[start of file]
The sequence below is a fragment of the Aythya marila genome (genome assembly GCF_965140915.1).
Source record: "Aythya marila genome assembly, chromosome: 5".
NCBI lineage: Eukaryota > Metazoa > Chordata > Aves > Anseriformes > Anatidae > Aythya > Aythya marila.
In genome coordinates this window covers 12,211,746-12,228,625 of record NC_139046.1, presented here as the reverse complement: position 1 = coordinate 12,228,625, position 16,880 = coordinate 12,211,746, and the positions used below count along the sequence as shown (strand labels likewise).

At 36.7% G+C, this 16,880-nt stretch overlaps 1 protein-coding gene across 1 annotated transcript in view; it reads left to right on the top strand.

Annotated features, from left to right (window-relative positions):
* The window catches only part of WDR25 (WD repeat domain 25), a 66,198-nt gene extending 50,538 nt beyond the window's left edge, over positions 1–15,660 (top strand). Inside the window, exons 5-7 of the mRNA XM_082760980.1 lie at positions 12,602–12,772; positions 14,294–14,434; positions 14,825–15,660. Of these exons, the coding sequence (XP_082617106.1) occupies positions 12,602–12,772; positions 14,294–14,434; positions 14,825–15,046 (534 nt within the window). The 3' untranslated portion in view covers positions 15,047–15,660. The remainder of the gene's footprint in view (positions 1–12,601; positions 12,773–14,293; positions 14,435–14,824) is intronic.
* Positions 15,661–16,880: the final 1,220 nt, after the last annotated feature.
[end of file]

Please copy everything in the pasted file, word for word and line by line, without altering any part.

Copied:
The sequence below is a fragment of the Aythya marila genome (genome assembly GCF_965140915.1).
Source record: "Aythya marila genome assembly, chromosome: 5".
NCBI lineage: Eukaryota > Metazoa > Chordata > Aves > Anseriformes > Anatidae > Aythya > Aythya marila.
In genome coordinates this window covers 12,211,746-12,228,625 of record NC_139046.1, presented here as the reverse complement: position 1 = coordinate 12,228,625, position 16,880 = coordinate 12,211,746, and the positions used below count along the sequence as shown (strand labels likewise).

At 36.7% G+C, this 16,880-nt stretch overlaps 1 protein-coding gene across 1 annotated transcript in view; it reads left to right on the top strand.

Annotated features, from left to right (window-relative positions):
* The window catches only part of WDR25 (WD repeat domain 25), a 66,198-nt gene extending 50,538 nt beyond the window's left edge, over positions 1–15,660 (top strand). Inside the window, exons 5-7 of the mRNA XM_082760980.1 lie at positions 12,602–12,772; positions 14,294–14,434; positions 14,825–15,660. Of these exons, the coding sequence (XP_082617106.1) occupies positions 12,602–12,772; positions 14,294–14,434; positions 14,825–15,046 (534 nt within the window). The 3' untranslated portion in view covers positions 15,047–15,660. The remainder of the gene's footprint in view (positions 1–12,601; positions 12,773–14,293; positions 14,435–14,824) is intronic.
* Positions 15,661–16,880: the final 1,220 nt, after the last annotated feature.